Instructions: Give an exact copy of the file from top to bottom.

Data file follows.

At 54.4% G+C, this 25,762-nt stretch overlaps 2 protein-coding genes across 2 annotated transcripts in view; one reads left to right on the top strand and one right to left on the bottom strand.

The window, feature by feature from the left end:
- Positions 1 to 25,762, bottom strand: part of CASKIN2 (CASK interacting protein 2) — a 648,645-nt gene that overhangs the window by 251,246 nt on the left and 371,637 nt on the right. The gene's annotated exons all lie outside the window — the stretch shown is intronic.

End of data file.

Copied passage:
At 54.4% G+C, this 25,762-nt stretch overlaps 2 protein-coding genes across 2 annotated transcripts in view; one reads left to right on the top strand and one right to left on the bottom strand.

The window, feature by feature from the left end:
- Positions 1 to 25,762, bottom strand: part of CASKIN2 (CASK interacting protein 2) — a 648,645-nt gene that overhangs the window by 251,246 nt on the left and 371,637 nt on the right. The gene's annotated exons all lie outside the window — the stretch shown is intronic.